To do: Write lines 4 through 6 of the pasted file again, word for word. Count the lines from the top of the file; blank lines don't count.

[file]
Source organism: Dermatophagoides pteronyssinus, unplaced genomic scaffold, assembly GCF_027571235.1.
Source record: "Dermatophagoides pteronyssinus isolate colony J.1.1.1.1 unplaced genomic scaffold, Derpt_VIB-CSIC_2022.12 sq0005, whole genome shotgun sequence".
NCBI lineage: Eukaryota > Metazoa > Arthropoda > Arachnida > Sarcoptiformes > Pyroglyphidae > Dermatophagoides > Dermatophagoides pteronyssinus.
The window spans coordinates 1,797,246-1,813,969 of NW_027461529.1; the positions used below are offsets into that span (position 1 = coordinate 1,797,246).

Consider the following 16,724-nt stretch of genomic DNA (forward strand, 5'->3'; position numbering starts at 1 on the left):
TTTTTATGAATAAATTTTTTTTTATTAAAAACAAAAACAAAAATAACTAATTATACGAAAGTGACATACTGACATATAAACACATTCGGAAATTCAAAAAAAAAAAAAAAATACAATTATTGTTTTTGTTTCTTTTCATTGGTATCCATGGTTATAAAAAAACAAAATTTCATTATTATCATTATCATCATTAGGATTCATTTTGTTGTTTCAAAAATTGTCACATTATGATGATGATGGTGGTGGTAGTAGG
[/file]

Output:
The window spans coordinates 1,797,246-1,813,969 of NW_027461529.1; the positions used below are offsets into that span (position 1 = coordinate 1,797,246).

Consider the following 16,724-nt stretch of genomic DNA (forward strand, 5'->3'; position numbering starts at 1 on the left):
TTTTTATGAATAAATTTTTTTTTATTAAAAACAAAAACAAAAATAACTAATTATACGAAAGTGACATACTGACATATAAACACATTCGGAAATTCAAAAAAAAAAAAAAAATACAATTATTGTTTTTGTTTCTTTTCATTGGTATCCATGGTTATAAAAAAACAAAATTTCATTATTATCATTATCATCATTAGGATTCATTTTGTTGTTTCAAAAATTGTCACATTATGATGATGATGGTGGTGGTAGTAGG